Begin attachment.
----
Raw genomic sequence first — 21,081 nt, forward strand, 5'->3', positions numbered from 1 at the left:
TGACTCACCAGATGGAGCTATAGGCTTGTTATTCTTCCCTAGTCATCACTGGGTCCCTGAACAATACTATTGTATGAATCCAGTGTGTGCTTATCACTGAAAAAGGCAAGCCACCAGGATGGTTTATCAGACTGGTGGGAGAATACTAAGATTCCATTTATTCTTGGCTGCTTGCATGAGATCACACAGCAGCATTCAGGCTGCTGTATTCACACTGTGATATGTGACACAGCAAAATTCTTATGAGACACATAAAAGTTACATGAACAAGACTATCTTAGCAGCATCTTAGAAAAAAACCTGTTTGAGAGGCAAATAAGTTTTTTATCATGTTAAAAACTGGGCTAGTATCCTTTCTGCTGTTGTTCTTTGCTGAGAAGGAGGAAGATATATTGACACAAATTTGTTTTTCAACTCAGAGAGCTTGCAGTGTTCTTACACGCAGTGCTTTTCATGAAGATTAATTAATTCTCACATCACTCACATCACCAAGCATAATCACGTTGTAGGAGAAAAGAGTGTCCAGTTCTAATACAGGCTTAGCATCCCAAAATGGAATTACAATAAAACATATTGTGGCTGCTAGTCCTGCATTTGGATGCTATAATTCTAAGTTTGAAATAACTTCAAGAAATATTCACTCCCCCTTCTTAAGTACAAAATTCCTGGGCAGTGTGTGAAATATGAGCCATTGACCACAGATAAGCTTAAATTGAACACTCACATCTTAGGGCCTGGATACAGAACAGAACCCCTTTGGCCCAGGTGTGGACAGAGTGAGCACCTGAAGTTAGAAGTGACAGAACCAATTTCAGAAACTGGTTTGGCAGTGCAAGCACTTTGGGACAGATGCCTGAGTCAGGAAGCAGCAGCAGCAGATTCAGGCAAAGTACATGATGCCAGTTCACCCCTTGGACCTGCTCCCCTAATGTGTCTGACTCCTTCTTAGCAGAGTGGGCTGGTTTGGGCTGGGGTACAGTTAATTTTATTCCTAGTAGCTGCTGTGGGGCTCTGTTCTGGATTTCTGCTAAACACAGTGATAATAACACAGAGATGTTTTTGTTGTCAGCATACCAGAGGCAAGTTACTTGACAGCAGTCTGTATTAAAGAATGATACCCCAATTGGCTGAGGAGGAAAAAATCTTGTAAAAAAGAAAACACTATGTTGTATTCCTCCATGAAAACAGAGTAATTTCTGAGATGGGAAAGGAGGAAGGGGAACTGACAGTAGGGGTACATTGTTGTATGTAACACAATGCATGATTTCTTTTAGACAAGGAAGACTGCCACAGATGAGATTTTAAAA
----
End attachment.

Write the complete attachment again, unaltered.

Raw genomic sequence first — 21,081 nt, forward strand, 5'->3', positions numbered from 1 at the left:
TGACTCACCAGATGGAGCTATAGGCTTGTTATTCTTCCCTAGTCATCACTGGGTCCCTGAACAATACTATTGTATGAATCCAGTGTGTGCTTATCACTGAAAAAGGCAAGCCACCAGGATGGTTTATCAGACTGGTGGGAGAATACTAAGATTCCATTTATTCTTGGCTGCTTGCATGAGATCACACAGCAGCATTCAGGCTGCTGTATTCACACTGTGATATGTGACACAGCAAAATTCTTATGAGACACATAAAAGTTACATGAACAAGACTATCTTAGCAGCATCTTAGAAAAAAACCTGTTTGAGAGGCAAATAAGTTTTTTATCATGTTAAAAACTGGGCTAGTATCCTTTCTGCTGTTGTTCTTTGCTGAGAAGGAGGAAGATATATTGACACAAATTTGTTTTTCAACTCAGAGAGCTTGCAGTGTTCTTACACGCAGTGCTTTTCATGAAGATTAATTAATTCTCACATCACTCACATCACCAAGCATAATCACGTTGTAGGAGAAAAGAGTGTCCAGTTCTAATACAGGCTTAGCATCCCAAAATGGAATTACAATAAAACATATTGTGGCTGCTAGTCCTGCATTTGGATGCTATAATTCTAAGTTTGAAATAACTTCAAGAAATATTCACTCCCCCTTCTTAAGTACAAAATTCCTGGGCAGTGTGTGAAATATGAGCCATTGACCACAGATAAGCTTAAATTGAACACTCACATCTTAGGGCCTGGATACAGAACAGAACCCCTTTGGCCCAGGTGTGGACAGAGTGAGCACCTGAAGTTAGAAGTGACAGAACCAATTTCAGAAACTGGTTTGGCAGTGCAAGCACTTTGGGACAGATGCCTGAGTCAGGAAGCAGCAGCAGCAGATTCAGGCAAAGTACATGATGCCAGTTCACCCCTTGGACCTGCTCCCCTAATGTGTCTGACTCCTTCTTAGCAGAGTGGGCTGGTTTGGGCTGGGGTACAGTTAATTTTATTCCTAGTAGCTGCTGTGGGGCTCTGTTCTGGATTTCTGCTAAACACAGTGATAATAACACAGAGATGTTTTTGTTGTCAGCATACCAGAGGCAAGTTACTTGACAGCAGTCTGTATTAAAGAATGATACCCCAATTGGCTGAGGAGGAAAAAATCTTGTAAAAAAGAAAACACTATGTTGTATTCCTCCATGAAAACAGAGTAATTTCTGAGATGGGAAAGGAGGAAGGGGAACTGACAGTAGGGGTACATTGTTGTATGTAACACAATGCATGATTTCTTTTAGACAAGGAAGACTGCCACAGATGAGATTTTAAAA